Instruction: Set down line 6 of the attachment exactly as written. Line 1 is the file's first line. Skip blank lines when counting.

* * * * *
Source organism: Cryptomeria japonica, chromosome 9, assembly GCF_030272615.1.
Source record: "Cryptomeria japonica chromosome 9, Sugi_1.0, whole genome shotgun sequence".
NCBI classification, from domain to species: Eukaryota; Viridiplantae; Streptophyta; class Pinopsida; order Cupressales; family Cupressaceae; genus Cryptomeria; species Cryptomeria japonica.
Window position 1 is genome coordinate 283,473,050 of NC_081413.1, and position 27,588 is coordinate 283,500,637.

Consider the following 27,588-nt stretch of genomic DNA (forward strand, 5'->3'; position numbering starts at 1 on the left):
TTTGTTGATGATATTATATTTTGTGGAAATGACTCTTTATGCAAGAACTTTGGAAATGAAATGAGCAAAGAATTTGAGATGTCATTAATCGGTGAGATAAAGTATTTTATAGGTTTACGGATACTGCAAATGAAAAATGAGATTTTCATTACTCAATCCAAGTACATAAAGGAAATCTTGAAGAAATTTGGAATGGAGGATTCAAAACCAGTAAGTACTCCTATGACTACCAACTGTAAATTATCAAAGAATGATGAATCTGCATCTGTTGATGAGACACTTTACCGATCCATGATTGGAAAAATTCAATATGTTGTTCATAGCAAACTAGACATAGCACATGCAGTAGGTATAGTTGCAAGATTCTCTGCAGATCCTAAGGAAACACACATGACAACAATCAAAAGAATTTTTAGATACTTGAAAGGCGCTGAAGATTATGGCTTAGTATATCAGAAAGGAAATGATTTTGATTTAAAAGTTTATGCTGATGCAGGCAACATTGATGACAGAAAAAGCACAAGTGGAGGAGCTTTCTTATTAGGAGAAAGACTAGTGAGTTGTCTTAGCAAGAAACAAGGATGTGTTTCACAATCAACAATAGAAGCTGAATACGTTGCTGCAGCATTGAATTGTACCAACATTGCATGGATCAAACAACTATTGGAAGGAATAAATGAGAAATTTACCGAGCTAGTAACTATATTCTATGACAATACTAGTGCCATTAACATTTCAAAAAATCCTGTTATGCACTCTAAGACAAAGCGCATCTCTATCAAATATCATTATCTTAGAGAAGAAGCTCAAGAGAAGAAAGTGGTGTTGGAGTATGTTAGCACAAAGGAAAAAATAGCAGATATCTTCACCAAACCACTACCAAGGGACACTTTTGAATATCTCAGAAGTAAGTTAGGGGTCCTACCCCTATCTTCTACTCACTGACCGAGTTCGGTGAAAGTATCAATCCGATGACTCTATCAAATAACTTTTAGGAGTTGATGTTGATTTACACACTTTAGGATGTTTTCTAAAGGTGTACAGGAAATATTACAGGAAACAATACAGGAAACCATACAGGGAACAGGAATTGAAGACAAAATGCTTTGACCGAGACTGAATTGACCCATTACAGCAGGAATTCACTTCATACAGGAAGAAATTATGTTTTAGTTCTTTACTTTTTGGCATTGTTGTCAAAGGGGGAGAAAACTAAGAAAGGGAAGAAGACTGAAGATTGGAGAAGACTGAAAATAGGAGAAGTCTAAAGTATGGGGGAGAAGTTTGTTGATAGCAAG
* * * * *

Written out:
TTTGTTGATGATATTATATTTTGTGGAAATGACTCTTTATGCAAGAACTTTGGAAATGAAATGAGCAAAGAATTTGAGATGTCATTAATCGGTGAGATAAAGTATTTTATAGGTTTACGGATACTGCAAATGAAAAATGAGATTTTCATTACTCAATCCAAGTACATAAAGGAAATCTTGAAGAAATTTGGAATGGAGGATTCAAAACCAGTAAGTACTCCTATGACTACCAACTGTAAATTATCAAAGAATGATGAATCTGCATCTGTTGATGAGACACTTTACCGATCCATGATTGGAAAAATTCAATATGTTGTTCATAGCAAACTAGACATAGCACATGCAGTAGGTATAGTTGCAAGATTCTCTGCAGATCCTAAGGAAACACACATGACAACAATCAAAAGAATTTTTAGATACTTGAAAGGCGCTGAAGATTATGGCTTAGTATATCAGAAAGGAAATGATTTTGATTTAAAAGTTTATGCTGATGCAGGCAACATTGATGACAGAAAAAGCACAAGTGGAGGAGCTTTCTTATTAGGAGAAAGACTAGTGAGTTGTCTTAGCAAGAAACAAGGATGTGTTTCACAATCAACAATAGAAGCTGAATACGTTGCTGCAGCATTGAATTGTACCAACATTGCATGGATCAAACAACTATTGGAAGGAATAAATGAGAAATTTACCGAGCTAGTAACTATATTCTATGACAATACTAGTGCCATTAACATTTCAAAAAATCCTGTTATGCACTCTAAGACAAAGCGCATCTCTATCAAATATCATTATCTTAGAGAAGAAGCTCAAGAGAAGAAAGTGGTGTTGGAGTATGTTAGCACAAAGGAAAAAATAGCAGATATCTTCACCAAACCACTACCAAGGGACACTTTTGAATATCTCAGAAGTAAGTTAGGGGTCCTACCCCTATCTTCTACTCACTGACCGAGTTCGGTGAAAGTATCAATCCGATGACTCTATCAAATAACTTTTAGGAGTTGATGTTGATTTACACACTTTAGGATGTTTTCTAAAGGTGTACAGGAAATATTACAGGAAACAATACAGGAAACCATACAGGGAACAGGAATTGAAGACAAAATGCTTTGACCGAGACTGAATTGACCCATTACAGCAGGAATTCACTTCATACAGGAAGAAATTATGTTTTAGTTCTTTACTTTTTGGCATTGTTGTCAAAGGGGGAGAAAACTAAGAAAGGGAAGAAGACTGAAGATTGGAGAAGACTGAAAATAGGAGAAGTCTAAAGTATGGGGGAGAAGTTTGTTGATAGCAAG